2017-11-07 22:42:00 UTC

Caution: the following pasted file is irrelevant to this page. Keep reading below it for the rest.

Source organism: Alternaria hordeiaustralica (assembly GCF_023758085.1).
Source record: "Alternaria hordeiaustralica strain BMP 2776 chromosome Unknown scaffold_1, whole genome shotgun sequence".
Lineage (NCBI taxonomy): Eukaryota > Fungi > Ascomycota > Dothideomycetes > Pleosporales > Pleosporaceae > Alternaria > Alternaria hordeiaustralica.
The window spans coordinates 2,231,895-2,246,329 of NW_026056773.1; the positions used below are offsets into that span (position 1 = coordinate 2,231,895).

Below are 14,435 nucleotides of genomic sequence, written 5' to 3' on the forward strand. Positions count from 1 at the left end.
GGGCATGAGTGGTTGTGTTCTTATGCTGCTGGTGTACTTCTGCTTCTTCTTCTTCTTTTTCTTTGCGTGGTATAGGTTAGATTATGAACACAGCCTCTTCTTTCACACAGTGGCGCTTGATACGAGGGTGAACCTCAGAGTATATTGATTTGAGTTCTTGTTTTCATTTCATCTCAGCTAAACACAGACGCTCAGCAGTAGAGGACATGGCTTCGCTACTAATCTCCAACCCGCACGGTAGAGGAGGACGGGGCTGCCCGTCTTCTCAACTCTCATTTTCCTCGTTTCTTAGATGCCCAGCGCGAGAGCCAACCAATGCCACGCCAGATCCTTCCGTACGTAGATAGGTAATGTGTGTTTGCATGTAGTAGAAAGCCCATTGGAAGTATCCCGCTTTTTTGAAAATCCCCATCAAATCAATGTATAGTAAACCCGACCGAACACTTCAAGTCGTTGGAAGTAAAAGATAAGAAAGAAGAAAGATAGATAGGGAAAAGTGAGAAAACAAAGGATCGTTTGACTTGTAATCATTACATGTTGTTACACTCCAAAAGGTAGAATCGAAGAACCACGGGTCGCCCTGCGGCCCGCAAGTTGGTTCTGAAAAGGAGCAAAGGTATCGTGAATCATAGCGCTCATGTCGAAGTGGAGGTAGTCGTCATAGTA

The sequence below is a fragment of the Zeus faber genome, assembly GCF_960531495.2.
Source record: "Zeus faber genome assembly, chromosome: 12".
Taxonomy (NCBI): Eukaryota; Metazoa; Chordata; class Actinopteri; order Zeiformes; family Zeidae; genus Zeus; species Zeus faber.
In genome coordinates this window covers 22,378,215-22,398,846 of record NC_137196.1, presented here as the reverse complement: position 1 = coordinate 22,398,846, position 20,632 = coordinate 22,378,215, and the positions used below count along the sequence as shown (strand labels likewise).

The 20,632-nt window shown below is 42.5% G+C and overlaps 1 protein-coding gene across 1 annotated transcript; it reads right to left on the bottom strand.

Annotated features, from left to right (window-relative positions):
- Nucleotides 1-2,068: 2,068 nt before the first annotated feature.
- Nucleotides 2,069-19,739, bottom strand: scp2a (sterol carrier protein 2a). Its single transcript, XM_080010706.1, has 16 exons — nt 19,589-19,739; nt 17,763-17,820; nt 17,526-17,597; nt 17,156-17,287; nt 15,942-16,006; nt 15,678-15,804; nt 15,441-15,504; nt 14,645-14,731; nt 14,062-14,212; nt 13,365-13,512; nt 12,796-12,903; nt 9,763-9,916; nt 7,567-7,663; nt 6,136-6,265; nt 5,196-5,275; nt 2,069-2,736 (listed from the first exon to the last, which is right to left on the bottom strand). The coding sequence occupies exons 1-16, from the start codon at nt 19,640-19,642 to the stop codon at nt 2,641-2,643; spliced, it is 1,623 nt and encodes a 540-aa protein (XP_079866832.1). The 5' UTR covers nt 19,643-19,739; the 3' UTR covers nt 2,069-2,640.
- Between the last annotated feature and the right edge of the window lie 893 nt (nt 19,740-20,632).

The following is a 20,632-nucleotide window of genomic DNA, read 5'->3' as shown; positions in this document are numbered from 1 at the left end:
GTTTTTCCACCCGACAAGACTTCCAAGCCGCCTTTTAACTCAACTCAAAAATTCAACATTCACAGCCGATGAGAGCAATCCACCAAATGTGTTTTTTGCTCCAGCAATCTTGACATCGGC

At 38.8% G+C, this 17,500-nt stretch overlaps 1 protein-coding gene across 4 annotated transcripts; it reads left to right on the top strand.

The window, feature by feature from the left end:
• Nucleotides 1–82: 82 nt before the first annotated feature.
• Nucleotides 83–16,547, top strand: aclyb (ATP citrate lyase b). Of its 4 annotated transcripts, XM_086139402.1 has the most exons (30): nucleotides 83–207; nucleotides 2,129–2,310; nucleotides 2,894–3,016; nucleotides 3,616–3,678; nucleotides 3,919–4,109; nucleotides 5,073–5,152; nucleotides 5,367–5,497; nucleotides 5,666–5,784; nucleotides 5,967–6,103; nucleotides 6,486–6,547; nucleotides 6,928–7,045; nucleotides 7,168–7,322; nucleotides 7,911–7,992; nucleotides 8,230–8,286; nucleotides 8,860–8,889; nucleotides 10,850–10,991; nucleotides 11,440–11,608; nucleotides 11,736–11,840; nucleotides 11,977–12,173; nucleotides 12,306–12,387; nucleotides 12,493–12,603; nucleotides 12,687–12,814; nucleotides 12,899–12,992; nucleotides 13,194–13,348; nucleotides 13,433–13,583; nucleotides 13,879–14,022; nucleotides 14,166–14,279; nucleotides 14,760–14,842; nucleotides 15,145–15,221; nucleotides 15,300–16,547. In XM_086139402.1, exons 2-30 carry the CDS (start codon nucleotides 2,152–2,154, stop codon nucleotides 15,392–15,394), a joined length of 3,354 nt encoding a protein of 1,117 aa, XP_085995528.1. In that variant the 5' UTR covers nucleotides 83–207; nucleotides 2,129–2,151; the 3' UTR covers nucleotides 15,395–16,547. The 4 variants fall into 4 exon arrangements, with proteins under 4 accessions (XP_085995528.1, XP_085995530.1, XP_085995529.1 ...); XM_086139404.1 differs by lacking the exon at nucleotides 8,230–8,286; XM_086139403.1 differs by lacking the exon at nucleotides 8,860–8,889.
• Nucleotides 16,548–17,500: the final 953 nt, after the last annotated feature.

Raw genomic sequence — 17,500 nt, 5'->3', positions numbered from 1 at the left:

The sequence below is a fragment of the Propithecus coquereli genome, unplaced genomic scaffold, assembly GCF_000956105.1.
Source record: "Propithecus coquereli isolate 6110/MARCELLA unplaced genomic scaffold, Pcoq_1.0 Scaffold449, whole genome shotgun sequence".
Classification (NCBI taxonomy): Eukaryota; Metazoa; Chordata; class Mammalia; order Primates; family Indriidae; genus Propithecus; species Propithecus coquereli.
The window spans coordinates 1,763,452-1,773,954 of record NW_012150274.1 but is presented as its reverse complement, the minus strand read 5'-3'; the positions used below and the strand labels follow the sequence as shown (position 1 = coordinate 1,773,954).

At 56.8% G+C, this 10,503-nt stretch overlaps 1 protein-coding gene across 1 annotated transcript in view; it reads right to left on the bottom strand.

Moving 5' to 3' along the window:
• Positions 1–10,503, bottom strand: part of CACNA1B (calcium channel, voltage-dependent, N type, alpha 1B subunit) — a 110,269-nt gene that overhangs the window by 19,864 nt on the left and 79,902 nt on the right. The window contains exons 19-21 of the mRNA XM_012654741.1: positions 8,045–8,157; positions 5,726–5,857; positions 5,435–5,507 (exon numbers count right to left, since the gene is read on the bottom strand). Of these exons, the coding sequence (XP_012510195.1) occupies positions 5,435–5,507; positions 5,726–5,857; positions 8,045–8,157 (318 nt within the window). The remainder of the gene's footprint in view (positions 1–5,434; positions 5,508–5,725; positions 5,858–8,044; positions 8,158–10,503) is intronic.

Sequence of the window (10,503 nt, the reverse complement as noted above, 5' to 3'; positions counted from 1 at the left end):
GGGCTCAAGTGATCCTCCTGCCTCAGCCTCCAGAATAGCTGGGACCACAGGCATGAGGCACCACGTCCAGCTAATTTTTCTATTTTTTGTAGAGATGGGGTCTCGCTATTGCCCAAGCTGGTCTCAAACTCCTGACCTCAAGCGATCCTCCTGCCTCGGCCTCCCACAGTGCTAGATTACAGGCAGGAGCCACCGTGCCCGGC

In 2013 I cycled 50 miles of highway 411 in Tennessee. This is an unusual highway because it is rural but has a storm drain system and curbs along most of it's length. I noticed the unusual number of broken storm drain grates When I got on the highway in Alcoa. I photographed 3 grates that had broken and fallen into the culvert. In all 3 cases locals had fished them out and propped them up by various methods. Statistically there would be 6 more since I did not travel the entire length of the highway and I only went one way. All of these grates would have been run over on a daily basis by postal vehicles. Seems some one in the highway departments forgot postal vehicles need to travel on the side of the road to deliver the mail. Federal law requires grates in the path of a vehicle wheel to rated for highway service. In addition I estimate 25 percent of the grates have already been replaced and 10 percent have cracks. The oldest grate I could find was dated 1989. Courts have ruled that a postal road as defined in the United States Constitution is any road a postal worker need to use to deliver the mail. United States Code title 18 1701 specifies the penalty for obstructing the mail. Postal workers should not have to swerve out into traffic to dodge every storm drain grate. This road is served by numerous post offices. Only some one who has traveled the highway as I did would have noticed the pattern. This is a warning to highway departments you can be arrested for your incompetence. I am going to have to spell this out for you. The postal clause is a part of the constitution. No one has the right to create a law in conflict with it. That is a warning to the police.